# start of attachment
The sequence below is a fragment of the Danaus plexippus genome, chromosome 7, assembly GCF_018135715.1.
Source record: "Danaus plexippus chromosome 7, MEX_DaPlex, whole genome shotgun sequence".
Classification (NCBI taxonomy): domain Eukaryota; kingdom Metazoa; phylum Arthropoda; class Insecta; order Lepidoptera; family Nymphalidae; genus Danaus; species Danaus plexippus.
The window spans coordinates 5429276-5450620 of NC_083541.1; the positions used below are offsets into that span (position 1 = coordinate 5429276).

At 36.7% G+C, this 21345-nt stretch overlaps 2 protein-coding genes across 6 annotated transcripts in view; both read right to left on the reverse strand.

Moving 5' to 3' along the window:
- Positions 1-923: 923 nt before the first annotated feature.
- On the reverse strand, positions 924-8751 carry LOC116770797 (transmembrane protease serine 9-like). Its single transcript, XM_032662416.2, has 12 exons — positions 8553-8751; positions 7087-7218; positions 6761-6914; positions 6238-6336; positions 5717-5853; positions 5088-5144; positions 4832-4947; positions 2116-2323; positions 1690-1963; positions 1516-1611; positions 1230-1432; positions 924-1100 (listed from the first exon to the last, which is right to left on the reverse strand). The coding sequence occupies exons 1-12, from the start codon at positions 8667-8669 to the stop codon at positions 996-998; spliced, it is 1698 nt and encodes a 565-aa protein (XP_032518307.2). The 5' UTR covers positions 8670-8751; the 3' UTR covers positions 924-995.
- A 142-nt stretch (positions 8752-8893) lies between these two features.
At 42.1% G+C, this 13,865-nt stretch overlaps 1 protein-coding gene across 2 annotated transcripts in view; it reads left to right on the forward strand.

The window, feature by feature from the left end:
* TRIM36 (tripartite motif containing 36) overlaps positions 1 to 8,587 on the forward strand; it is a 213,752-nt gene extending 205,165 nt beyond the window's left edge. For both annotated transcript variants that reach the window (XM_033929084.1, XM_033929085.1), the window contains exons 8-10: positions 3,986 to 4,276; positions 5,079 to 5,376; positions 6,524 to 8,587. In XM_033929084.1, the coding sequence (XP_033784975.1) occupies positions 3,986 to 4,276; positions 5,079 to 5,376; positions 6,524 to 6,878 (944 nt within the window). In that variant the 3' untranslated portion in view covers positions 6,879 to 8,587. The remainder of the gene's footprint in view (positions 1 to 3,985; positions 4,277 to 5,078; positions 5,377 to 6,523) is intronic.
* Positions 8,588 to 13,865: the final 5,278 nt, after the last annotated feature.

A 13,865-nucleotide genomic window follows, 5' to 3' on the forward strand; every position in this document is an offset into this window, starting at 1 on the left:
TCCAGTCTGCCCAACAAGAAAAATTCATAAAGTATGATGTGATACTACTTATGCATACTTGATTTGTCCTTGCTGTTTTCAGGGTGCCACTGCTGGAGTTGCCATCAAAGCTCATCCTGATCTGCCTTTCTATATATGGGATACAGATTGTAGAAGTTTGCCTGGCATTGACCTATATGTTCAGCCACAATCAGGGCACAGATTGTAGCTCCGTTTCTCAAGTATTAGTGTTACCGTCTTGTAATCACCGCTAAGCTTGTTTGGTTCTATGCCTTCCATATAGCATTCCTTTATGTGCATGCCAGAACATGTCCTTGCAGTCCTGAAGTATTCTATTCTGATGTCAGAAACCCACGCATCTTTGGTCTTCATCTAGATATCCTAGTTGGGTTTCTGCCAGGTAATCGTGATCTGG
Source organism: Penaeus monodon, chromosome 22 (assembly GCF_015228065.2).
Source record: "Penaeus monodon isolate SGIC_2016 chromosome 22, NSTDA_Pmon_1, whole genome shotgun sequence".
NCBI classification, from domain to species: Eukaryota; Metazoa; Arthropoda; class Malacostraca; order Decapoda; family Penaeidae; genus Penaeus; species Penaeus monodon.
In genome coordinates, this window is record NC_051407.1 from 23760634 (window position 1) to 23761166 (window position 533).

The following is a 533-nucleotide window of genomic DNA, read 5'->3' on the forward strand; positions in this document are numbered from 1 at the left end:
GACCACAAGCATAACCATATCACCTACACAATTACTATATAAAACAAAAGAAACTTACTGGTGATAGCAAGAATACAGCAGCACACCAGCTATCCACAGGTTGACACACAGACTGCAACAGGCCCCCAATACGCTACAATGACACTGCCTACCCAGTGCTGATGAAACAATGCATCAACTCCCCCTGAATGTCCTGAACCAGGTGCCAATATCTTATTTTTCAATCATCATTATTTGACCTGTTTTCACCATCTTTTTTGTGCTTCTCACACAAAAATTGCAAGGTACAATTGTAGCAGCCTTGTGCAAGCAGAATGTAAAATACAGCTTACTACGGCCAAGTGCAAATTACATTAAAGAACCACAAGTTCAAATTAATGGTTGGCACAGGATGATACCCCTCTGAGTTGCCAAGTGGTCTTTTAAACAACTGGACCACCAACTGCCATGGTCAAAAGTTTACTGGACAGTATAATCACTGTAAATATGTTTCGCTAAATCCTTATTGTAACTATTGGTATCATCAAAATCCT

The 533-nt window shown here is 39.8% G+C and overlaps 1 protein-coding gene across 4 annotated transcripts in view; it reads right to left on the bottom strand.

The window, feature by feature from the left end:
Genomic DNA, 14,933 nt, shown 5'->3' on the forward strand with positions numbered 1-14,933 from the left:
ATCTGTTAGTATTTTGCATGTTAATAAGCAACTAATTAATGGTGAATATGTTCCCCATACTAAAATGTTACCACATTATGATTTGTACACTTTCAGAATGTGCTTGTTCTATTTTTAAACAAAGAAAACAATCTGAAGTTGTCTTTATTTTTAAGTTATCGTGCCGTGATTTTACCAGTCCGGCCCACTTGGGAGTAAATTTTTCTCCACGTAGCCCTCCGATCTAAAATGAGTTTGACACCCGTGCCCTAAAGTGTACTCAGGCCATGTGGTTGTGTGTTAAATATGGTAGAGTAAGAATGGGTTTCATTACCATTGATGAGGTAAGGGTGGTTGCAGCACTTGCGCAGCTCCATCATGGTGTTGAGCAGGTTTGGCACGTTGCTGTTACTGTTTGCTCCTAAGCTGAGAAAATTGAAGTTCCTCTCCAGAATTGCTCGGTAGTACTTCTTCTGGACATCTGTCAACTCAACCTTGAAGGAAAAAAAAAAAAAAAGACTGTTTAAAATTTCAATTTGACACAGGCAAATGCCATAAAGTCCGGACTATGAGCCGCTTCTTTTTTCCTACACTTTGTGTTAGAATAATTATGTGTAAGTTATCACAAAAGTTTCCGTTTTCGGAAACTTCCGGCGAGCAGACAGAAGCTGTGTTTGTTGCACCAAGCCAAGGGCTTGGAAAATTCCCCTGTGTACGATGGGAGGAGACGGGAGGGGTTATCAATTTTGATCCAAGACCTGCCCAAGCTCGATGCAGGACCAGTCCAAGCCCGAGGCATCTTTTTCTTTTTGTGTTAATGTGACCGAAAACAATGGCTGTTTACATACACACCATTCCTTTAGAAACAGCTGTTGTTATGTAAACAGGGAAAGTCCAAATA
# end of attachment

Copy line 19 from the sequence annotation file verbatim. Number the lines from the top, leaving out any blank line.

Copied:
In genome coordinates, this window is record NC_051407.1 from 23760634 (window position 1) to 23761166 (window position 533).